It is not until the ninth-place spot that a car enters the mix. 3.9% of Toyota Avalon and Toyota Prius models have reached or surpassed 200,000 miles, more than twice the percentage of all other vehicles. Other notable vehicles that round out the top fifteen and represent a significantly higher percentage than other vehicles include the Toyota Highlander Hybrid, GMC Yukon, Honda Ridgeline, Honda Odyssey, and Toyota Sienna.

The Caveats of High-Mileage Vehicles

Before going any further, it is important to highlight four important details about vehicle life expectancy:

The Cost to Get There:
The road to 200,000 miles does not come without expenses. Regular maintenance costs money. Doing it yourself will certainly save you some money, but you will still have to pay for things like oil, transmission fluid, and a few other miscellaneous items, depending on what type of vehicle you own.

Vehicle life expectancy also comes with different meanings. In some cases, life expectancy means how long a vehicle can last without a major component like the engine or transmission needing major repairs. Other times it can mean how long a vehicle will last without the cost of any repair exceeding the value of the vehicle.

Remember that any vehicle can last if you are willing to spend the money to keep it running. Many people forget that tires, brake pads, drive belts, headlights, and other wearable components will need to be replaced several times within the average lifespan period. Even components like the fuel pump and starter may need to be replaced before the magic 200,000-mile mark.

Reviews Versus Reliability:
When car shopping, it is always a good idea to do your research. Good reviews do not always translate to reliability, though. A new or used vehicle can have stellar fuel economy, comfort, styling, and driving experience ratings without being a reliable car.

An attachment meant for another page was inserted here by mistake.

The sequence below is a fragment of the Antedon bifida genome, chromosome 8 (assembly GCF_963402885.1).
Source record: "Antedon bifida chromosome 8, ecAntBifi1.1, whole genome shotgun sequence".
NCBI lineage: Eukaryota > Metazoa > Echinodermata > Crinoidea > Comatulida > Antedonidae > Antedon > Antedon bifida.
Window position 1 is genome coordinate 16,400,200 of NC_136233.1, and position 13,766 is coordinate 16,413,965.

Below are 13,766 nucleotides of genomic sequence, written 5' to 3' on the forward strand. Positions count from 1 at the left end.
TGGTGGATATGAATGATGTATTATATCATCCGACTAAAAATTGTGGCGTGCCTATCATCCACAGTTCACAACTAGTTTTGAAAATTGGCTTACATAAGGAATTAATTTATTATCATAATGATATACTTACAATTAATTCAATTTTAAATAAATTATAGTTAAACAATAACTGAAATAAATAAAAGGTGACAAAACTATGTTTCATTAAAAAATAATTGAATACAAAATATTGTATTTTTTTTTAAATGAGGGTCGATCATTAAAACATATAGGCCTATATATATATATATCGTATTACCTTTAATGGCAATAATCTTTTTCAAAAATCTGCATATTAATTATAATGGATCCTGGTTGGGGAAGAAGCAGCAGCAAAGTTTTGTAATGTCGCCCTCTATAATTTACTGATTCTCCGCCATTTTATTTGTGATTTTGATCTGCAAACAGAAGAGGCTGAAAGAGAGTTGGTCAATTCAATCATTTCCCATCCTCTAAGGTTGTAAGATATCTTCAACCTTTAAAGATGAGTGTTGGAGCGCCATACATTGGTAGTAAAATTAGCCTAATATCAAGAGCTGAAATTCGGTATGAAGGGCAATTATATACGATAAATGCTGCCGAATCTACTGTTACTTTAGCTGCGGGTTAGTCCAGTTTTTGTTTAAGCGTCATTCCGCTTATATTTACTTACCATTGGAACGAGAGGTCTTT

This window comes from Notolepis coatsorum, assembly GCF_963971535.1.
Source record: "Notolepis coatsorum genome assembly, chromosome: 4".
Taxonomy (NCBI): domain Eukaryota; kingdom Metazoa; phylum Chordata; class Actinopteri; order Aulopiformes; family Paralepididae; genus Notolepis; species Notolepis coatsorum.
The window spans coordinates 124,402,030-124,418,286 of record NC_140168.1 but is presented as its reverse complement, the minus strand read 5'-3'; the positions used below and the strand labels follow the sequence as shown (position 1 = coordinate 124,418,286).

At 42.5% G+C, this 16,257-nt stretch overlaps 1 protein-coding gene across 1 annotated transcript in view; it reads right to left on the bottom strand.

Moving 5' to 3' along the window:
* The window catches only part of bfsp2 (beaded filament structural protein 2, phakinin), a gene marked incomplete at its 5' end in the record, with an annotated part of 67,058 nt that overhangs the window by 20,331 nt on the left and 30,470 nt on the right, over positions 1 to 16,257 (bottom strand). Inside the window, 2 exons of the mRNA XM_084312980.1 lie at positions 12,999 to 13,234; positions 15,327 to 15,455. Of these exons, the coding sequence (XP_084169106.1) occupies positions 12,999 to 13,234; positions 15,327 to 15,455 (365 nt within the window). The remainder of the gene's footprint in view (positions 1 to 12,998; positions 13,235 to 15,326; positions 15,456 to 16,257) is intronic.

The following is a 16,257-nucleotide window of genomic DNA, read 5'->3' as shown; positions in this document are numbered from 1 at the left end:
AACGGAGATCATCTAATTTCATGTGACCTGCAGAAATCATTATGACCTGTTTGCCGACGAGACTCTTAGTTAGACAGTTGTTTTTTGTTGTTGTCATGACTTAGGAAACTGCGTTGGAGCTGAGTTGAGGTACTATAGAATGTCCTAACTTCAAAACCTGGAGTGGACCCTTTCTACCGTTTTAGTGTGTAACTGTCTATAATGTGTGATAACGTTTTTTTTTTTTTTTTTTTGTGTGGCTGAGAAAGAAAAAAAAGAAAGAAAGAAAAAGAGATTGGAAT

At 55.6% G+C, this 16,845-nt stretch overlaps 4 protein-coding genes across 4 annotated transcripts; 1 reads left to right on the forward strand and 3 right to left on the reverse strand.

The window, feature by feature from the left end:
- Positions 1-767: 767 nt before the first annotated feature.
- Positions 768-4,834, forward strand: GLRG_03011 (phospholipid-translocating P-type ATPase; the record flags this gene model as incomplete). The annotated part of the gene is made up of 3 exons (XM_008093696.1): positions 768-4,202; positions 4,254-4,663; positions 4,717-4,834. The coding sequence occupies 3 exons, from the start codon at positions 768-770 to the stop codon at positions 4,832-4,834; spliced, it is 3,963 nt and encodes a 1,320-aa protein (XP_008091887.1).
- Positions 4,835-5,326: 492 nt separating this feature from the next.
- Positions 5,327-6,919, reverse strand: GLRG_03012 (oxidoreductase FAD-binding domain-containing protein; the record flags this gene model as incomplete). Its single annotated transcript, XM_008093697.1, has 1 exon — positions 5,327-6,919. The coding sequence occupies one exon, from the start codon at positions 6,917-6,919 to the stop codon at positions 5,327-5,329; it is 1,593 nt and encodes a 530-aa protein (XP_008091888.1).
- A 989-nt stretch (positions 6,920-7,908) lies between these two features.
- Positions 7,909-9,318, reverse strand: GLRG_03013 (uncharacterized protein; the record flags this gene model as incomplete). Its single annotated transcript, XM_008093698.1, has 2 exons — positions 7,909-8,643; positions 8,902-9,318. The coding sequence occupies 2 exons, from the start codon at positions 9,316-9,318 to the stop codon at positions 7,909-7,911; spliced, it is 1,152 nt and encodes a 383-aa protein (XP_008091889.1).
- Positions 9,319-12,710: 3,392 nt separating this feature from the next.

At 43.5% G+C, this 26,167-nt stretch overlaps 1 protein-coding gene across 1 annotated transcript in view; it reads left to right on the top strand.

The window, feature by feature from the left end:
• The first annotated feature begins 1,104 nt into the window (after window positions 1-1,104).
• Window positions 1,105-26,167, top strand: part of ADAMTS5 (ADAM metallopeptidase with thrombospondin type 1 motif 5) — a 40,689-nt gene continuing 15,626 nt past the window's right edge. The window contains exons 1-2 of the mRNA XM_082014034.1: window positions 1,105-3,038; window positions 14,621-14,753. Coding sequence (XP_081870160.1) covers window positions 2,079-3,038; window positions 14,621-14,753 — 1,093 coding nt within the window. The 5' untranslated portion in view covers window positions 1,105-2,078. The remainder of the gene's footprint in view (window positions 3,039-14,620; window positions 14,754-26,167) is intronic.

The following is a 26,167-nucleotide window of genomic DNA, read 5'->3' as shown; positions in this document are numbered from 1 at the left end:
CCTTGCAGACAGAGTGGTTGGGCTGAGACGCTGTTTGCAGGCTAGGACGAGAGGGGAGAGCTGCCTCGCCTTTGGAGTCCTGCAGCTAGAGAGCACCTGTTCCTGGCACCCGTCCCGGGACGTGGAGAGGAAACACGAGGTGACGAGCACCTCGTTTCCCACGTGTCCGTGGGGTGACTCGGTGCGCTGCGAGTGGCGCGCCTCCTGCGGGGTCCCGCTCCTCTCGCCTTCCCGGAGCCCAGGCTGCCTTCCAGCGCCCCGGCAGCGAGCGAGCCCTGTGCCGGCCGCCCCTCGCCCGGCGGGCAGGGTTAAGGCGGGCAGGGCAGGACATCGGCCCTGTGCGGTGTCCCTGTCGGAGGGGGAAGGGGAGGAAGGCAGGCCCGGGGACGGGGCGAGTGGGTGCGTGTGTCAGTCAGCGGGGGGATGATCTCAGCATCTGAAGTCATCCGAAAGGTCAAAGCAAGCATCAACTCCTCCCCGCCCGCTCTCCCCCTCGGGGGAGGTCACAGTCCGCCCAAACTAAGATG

At the same time, a vehicle that reportedly has a rough ride does not have the latest technology features, and has generally bad reviews can be a great future high-mileage vehicle because of strong reliability ratings.

Some of the best places to research vehicles include Consumer Reports, Car Complaints, and the NHTSA. All three of these sites have resources like reviews, reliability reports, consumer complaints, and recall information about specific makes, models, and years.

Functioning on Assumptions:
Do not neglect research just because of what you see or hear. Even though vehicles like the Honda Civic, Ford F-150, and Toyota Camry are everywhere does not mean that they are automatically reliable and can get to 200,000 miles with no issues. Not every vehicle is manufactured equally, and even these well-known models have problem areas and model years.

No Guarantees Your Vehicle Will Make It:
One last thing to remember is that even the most reliable vehicle on a report will not always be reliable for you. Oppositely, the most unreliable vehicle on the market may prove to outlast some of the Toyota, Subaru, Chevy, Ford, and Honda models about which you hear people brag. Longevity involves many factors regardless of what vehicle you choose to own.

Why Are Modern Cars Lasting Longer?

As evidenced by data from the federal government, cars are lasting longer than they have in the past. There are several factors that currently lend to longer vehicle life expectancy than in the past.

Better Manufacturing Processes:
More advanced technology has resulted in better automotive manufacturing and design practices. Greater efficiency, faster production, less waste, better-fitting parts, and other benefits have, in part, contributed to vehicle longevity.